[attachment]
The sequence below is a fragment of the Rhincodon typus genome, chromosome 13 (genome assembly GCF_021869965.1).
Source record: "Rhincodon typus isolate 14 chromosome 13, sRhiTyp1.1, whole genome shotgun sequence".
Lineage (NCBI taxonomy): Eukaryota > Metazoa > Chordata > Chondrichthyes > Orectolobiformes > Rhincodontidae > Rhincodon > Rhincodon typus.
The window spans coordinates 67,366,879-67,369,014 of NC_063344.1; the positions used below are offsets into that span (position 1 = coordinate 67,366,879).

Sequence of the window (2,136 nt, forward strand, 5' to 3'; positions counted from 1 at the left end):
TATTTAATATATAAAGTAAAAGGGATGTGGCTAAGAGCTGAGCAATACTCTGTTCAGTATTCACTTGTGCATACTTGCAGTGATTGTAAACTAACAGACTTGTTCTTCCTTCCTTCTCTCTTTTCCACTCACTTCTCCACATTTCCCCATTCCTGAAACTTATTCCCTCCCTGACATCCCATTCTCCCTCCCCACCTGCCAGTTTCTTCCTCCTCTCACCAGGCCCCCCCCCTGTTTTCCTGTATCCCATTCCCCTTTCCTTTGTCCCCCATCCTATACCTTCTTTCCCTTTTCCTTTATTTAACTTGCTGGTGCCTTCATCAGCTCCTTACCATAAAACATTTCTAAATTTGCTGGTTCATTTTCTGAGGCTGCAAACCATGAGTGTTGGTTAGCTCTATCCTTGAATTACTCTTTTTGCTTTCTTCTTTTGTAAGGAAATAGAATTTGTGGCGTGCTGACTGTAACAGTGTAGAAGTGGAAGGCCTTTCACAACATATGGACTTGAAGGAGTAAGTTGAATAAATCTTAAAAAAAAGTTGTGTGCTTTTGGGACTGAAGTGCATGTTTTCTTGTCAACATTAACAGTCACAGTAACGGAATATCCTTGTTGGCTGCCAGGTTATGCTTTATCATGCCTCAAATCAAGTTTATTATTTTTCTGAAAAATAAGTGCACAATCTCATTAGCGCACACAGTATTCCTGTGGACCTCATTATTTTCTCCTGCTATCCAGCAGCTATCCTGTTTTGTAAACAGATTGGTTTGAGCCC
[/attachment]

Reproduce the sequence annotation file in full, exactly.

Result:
The sequence below is a fragment of the Rhincodon typus genome, chromosome 13 (genome assembly GCF_021869965.1).
Source record: "Rhincodon typus isolate 14 chromosome 13, sRhiTyp1.1, whole genome shotgun sequence".
Lineage (NCBI taxonomy): Eukaryota > Metazoa > Chordata > Chondrichthyes > Orectolobiformes > Rhincodontidae > Rhincodon > Rhincodon typus.
The window spans coordinates 67,366,879-67,369,014 of NC_063344.1; the positions used below are offsets into that span (position 1 = coordinate 67,366,879).

Sequence of the window (2,136 nt, forward strand, 5' to 3'; positions counted from 1 at the left end):
TATTTAATATATAAAGTAAAAGGGATGTGGCTAAGAGCTGAGCAATACTCTGTTCAGTATTCACTTGTGCATACTTGCAGTGATTGTAAACTAACAGACTTGTTCTTCCTTCCTTCTCTCTTTTCCACTCACTTCTCCACATTTCCCCATTCCTGAAACTTATTCCCTCCCTGACATCCCATTCTCCCTCCCCACCTGCCAGTTTCTTCCTCCTCTCACCAGGCCCCCCCCCTGTTTTCCTGTATCCCATTCCCCTTTCCTTTGTCCCCCATCCTATACCTTCTTTCCCTTTTCCTTTATTTAACTTGCTGGTGCCTTCATCAGCTCCTTACCATAAAACATTTCTAAATTTGCTGGTTCATTTTCTGAGGCTGCAAACCATGAGTGTTGGTTAGCTCTATCCTTGAATTACTCTTTTTGCTTTCTTCTTTTGTAAGGAAATAGAATTTGTGGCGTGCTGACTGTAACAGTGTAGAAGTGGAAGGCCTTTCACAACATATGGACTTGAAGGAGTAAGTTGAATAAATCTTAAAAAAAAGTTGTGTGCTTTTGGGACTGAAGTGCATGTTTTCTTGTCAACATTAACAGTCACAGTAACGGAATATCCTTGTTGGCTGCCAGGTTATGCTTTATCATGCCTCAAATCAAGTTTATTATTTTTCTGAAAAATAAGTGCACAATCTCATTAGCGCACACAGTATTCCTGTGGACCTCATTATTTTCTCCTGCTATCCAGCAGCTATCCTGTTTTGTAAACAGATTGGTTTGAGCCC